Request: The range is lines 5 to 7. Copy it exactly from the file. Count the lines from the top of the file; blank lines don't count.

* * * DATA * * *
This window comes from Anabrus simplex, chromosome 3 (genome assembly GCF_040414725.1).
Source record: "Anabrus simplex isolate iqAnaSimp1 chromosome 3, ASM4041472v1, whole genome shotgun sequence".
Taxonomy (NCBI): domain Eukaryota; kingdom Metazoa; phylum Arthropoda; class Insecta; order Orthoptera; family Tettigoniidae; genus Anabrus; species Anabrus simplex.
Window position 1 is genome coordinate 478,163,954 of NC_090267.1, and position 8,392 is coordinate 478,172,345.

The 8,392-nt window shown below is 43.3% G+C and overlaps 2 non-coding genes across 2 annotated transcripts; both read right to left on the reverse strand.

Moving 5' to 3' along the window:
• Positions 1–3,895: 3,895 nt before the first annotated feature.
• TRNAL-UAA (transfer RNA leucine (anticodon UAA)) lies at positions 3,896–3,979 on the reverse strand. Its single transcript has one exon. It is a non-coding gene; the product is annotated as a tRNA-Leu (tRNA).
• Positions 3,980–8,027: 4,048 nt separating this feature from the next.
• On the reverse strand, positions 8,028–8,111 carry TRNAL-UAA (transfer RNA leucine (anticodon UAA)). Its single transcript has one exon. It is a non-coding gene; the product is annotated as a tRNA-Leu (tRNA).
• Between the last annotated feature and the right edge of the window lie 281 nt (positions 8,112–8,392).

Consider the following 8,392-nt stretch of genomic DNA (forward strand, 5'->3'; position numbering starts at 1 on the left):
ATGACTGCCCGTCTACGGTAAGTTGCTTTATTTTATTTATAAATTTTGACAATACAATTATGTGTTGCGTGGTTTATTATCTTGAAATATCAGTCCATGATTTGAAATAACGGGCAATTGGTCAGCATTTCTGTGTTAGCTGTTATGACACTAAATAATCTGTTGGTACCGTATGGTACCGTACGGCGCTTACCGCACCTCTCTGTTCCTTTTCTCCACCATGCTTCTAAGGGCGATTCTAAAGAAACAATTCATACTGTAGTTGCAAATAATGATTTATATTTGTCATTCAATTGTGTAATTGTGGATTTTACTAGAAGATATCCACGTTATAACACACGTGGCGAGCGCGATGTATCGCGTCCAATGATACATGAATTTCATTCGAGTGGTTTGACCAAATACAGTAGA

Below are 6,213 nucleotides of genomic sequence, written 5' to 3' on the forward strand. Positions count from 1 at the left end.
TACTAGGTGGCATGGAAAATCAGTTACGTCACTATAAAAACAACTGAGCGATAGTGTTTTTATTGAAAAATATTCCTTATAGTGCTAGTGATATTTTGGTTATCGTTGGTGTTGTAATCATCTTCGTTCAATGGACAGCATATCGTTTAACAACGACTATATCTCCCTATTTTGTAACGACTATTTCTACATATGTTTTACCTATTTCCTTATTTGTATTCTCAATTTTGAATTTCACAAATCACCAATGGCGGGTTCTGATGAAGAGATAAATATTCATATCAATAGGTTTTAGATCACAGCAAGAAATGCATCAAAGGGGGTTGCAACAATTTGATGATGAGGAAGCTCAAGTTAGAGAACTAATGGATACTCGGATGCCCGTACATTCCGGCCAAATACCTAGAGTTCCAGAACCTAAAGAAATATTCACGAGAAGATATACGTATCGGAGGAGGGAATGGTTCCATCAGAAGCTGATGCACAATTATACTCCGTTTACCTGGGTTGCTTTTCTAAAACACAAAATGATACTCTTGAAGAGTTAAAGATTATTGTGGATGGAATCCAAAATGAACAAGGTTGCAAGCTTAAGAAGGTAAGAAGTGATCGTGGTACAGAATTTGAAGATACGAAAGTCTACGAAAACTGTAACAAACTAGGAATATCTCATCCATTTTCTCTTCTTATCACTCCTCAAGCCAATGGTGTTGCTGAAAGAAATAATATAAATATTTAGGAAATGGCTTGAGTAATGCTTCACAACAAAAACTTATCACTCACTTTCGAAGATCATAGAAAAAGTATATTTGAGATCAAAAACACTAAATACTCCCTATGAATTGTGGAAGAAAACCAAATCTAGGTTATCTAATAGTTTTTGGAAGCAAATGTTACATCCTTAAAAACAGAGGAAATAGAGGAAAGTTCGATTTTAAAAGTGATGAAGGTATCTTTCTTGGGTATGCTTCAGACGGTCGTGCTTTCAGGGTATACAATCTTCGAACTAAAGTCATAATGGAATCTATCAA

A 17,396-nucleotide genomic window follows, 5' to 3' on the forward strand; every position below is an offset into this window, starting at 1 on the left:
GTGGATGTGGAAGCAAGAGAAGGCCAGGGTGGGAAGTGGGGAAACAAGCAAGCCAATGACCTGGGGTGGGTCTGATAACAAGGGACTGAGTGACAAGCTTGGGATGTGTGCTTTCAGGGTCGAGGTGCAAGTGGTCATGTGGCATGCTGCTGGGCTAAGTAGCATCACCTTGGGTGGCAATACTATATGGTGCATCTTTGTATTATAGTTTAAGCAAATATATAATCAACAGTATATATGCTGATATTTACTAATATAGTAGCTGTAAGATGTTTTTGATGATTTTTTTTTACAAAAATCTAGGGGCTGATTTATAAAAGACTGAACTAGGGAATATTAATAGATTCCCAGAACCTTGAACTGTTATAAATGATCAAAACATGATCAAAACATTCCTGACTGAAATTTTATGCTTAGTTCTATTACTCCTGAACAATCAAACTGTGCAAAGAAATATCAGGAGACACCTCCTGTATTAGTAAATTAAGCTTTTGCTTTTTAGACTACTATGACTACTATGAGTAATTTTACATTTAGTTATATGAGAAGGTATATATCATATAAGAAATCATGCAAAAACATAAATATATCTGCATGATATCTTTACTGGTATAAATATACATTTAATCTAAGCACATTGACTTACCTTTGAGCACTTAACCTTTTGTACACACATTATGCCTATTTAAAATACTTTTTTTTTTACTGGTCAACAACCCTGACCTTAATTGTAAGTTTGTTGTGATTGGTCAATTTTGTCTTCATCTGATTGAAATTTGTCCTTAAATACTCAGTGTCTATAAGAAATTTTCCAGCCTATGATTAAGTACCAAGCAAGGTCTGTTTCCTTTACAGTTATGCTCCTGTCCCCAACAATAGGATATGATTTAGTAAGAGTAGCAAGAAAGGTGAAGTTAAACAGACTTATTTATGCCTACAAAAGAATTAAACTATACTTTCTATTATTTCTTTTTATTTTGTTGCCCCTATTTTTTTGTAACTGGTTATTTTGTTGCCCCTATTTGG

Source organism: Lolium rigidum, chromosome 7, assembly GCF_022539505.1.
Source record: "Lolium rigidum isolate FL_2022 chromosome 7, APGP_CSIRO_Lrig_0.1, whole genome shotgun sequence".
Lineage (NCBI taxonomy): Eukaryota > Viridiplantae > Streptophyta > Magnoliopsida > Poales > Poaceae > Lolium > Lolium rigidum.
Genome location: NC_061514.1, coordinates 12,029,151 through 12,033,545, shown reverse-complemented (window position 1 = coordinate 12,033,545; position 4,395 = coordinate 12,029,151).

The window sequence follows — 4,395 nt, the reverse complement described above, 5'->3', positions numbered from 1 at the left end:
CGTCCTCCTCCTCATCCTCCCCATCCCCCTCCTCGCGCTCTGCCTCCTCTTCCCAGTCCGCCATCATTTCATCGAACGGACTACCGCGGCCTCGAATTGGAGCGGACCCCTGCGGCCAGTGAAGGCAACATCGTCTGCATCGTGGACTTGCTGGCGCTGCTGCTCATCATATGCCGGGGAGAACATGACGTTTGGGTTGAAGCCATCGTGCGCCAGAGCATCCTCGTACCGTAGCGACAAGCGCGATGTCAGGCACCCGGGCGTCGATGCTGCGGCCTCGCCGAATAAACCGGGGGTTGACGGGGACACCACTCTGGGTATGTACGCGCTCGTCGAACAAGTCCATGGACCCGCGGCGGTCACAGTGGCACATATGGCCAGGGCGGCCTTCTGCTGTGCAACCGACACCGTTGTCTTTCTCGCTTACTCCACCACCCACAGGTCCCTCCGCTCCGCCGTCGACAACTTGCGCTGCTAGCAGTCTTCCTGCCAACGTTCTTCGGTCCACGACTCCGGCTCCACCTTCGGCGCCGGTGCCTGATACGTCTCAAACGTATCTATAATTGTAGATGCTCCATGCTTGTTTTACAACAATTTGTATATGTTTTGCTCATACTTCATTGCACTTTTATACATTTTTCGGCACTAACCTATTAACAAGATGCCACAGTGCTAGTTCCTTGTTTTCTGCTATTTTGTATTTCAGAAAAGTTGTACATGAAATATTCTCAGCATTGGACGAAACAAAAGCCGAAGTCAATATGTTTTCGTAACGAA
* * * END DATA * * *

The 8,392-nt window shown below is 43.3% G+C and overlaps 2 non-coding genes across 2 annotated transcripts; both read right to left on the reverse strand.

Moving 5' to 3' along the window:
• Positions 1–3,895: 3,895 nt before the first annotated feature.